The San Francisco Foghorn is the official student weekly newspaper of the University of San Francisco and is sponsored by the Associated Students of the University of San Francisco (ASUSF). The Foghorn was founded in 1926, and was first called The Ignatian. In the 1930s, members of The Ignation changed its name to San Francisco Foghorn to reflect the University's decision to change its name from St. Ignatius College to the University of San Francisco. The Foghorn has played a significant role on campus throughout the years, and has some notable alumni, including Pierre Salinger, editor of the San Francisco Chronicle and Press Secretary for President John F. Kennedy, well-known author and historian Kevin Starr, and Leo T. McCarthy, former California Lieutenant Governor. The Foghorn gained national recognition in 1961, when the American Newspaper Publishers Association awarded it with a "Pacemaker Award". The Foghorn has been honored by the Associated Collegiate Press which deemed it "College Paper of the Year" in 1998. USF has a radio station, KUSF, which broadcasts online. The station had broadcast on radio frequency 90.3 FM since 1977, until the station's license was sold by the university on January 18, 2011,[31] to a Southern California-based classical radio station. KUSF has garnered international attention for its diverse musical programming, which varies from rock to hip hop to world music.[32] KUSF is the recipient of numerous awards,[33] including many public service awards[34] for the station's long-running weekly community service series. USF's other radio station, KDNZ, is student-run and programmed.[35] The University of San Francisco has one television station, USFTV, which is broadcast on Channel 35 in the dormitories and around campus.[36] The station was founded in 2006,[37] and is entirely student-run. The station features a variety of content, including news, sports, cultural programming. In 2008, USFtv students collaborated with Wyclef Jean to create a music video for his song, "If I Was President".[38] The Ignatian is USF's annual "literary magazine" that is published every spring. It has traditionally printed a wide array of different content, running from philosophical pieces to personal essays, short fiction, poetry, and photography.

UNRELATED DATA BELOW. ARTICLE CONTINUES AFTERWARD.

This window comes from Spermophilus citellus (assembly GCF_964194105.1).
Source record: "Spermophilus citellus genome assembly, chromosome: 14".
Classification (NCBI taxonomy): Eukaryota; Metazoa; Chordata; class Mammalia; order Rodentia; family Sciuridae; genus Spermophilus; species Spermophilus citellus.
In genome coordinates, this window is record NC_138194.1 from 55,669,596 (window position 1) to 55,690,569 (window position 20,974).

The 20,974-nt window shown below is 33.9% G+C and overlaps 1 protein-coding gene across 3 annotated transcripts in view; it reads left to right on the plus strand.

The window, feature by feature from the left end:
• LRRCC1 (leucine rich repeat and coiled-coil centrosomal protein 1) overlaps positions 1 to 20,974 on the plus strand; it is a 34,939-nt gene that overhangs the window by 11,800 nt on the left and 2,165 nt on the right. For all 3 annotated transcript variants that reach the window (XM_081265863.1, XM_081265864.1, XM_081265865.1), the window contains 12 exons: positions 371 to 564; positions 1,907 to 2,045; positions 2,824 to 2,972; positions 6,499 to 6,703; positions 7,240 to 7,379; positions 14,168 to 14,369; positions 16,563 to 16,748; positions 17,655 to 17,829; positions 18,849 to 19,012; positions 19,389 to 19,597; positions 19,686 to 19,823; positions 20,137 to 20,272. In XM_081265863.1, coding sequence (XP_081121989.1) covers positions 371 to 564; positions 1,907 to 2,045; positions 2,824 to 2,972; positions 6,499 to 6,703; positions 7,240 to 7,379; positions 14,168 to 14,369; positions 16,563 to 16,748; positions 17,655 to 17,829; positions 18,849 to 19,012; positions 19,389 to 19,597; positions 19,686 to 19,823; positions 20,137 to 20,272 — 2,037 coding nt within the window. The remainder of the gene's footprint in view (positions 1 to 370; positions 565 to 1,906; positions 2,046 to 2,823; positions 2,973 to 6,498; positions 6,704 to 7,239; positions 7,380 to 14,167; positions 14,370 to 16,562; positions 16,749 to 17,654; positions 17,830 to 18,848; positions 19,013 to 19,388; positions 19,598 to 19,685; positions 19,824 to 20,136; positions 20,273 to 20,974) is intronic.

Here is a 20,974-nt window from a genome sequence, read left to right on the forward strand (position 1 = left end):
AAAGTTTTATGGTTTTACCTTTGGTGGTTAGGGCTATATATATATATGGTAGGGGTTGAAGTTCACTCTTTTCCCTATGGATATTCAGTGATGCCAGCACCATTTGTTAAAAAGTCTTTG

Performing arts[edit]

USF has numerous student clubs for the performing arts, including a theater group (College Players), two-time Golden Gate Regional winning improvisational team (Awkward Silence), choir (ASUSF Voices), marching band (USF Don Marching Band), contemporary mass ensemble, and a dance program that focuses on social justice.

The College Players, founded in 1863, is the oldest student-run theater group west of the Mississippi and the second oldest in the United States.[39] Their annual production of The Vagina Monologues distributes 100 percent of the show's proceeds to women charities around the Bay Area.[40] ASUSF Voices is a collaboration between the associated students of USF and the Performing Arts Department. It contains a variety of choral ensembles, including jazz and other popular vocal styles.[41] The USF Contemporary Mass Ensemble is a group of collective USF alumni, either vocal or instrumental, that perform during Mass every Sunday in St. Ignatius Church.[42] The USF dance program is affiliated with the Performing Arts and Social Justice Major. Students can enroll in tradition and modern dance classes. Students are allowed to participate in the USF Dance Ensemble, which provides the opportunity for students to work with professional and student choreographers.[43]

Greek life[edit]